SPRINGFIELD — A consultant working to bring a $1.1 billion fertilizer plant to either Illinois or Iowa is downplaying newly released documents suggesting the company might not launch the project for nearly two more years.
John Kinnamon, an Oklahoma-based consultant for Cronus Chemical LLC, said Monday that a decision on whether to move forward could instead come within the next few months.
"We're making good progress," Kinnamon told the Quad-City Times' Springfield Bureau Monday.
Kinnamon's comments come as a draft contract between Cronus and the Urbana & Champaign Sanitary District indicates the project may not get underway until December 2015.
In a memo, sanitary district Executive Director Rick Manner told board members about the company's lengthy timeline.
"While that date is much later than what has been discussed as an anticipated schedule, please recognize that the contract is necessarily very conservative in attempting to accommodate delays," the memo states.
Illinois and Iowa have been competing for the urea production facility since news of its potential construction emerged nearly a year ago.
The company is eyeing an Illinois site in Tuscola and an Iowa site in Mitchell County.
Hoping to land the 2,000 construction jobs and 200 permanent jobs, Illinois lawmakers approved a series of tax credits for the company last spring.
Iowa officials have been tightlipped about what, if any, incentives they are offering the company to locate near the state's border with Minnesota.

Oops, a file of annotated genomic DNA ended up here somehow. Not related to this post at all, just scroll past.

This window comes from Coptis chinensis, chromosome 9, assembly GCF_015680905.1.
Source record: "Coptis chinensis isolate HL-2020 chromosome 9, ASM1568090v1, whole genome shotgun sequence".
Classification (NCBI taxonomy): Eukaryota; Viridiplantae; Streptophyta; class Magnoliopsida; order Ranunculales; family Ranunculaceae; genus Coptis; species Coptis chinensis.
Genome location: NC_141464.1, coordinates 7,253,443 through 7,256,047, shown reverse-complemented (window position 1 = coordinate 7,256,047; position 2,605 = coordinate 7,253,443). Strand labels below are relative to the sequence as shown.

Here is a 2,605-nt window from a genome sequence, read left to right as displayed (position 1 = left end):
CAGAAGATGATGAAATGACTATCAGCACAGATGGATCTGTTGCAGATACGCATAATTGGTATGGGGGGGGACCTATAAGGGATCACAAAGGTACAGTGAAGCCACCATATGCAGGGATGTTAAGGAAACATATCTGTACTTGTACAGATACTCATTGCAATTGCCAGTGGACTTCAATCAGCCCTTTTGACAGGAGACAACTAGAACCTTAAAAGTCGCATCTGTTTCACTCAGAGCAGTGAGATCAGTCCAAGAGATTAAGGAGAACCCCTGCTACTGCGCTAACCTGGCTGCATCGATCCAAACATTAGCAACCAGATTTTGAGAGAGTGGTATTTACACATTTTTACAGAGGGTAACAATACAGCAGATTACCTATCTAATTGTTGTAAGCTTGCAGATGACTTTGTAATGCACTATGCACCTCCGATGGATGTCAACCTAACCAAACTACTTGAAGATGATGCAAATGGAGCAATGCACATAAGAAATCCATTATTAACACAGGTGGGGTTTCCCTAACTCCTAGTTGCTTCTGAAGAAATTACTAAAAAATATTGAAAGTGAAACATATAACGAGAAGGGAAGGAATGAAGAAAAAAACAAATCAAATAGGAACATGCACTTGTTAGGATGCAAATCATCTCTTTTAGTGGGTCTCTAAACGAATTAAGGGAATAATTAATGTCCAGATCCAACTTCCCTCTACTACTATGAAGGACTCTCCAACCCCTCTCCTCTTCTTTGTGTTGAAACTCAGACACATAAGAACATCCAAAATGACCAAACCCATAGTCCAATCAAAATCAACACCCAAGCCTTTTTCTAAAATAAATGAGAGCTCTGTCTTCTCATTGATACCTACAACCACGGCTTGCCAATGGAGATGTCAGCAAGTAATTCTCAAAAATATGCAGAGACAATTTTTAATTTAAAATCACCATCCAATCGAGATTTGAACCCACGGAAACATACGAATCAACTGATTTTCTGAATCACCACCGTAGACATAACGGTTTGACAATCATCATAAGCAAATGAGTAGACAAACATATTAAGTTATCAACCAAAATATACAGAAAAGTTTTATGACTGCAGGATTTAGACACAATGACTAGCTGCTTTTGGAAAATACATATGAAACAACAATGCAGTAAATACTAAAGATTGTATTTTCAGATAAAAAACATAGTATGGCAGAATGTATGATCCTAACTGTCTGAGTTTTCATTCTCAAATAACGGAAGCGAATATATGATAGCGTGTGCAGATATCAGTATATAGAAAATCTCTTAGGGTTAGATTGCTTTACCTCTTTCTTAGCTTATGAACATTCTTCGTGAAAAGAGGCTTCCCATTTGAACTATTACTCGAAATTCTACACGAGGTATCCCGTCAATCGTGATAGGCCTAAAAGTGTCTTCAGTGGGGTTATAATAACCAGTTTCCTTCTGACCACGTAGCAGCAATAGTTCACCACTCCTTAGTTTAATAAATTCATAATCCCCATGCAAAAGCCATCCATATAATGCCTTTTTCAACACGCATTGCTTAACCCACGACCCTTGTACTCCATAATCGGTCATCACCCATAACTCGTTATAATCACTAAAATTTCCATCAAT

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Tina Hoffman, spokeswoman for the Iowa Economic Development Authority, said Monday there had been no recent action in front of the board regarding the plant.
Cronus spokesman David Lundy said the project is taking a long time to come together because of the many details being worked out by officials with newly formed firm.
The draft contract with the sanitary district is just one example. The company, which is financed by Turkish and Swiss investors, wants to pipe more than 6 million gallons of treated wastewater per day from the Champaign County treatment plant to the Douglas County fertilizer plant.
"In a project of this size, there are thousands of details that make for a successful project," Lundy said in an email. "Before final decisions are made, Cronus is working to ensure this project is positioned for success."
(Times Des Moines Bureau Chief Mike Wiser contributed to this story.)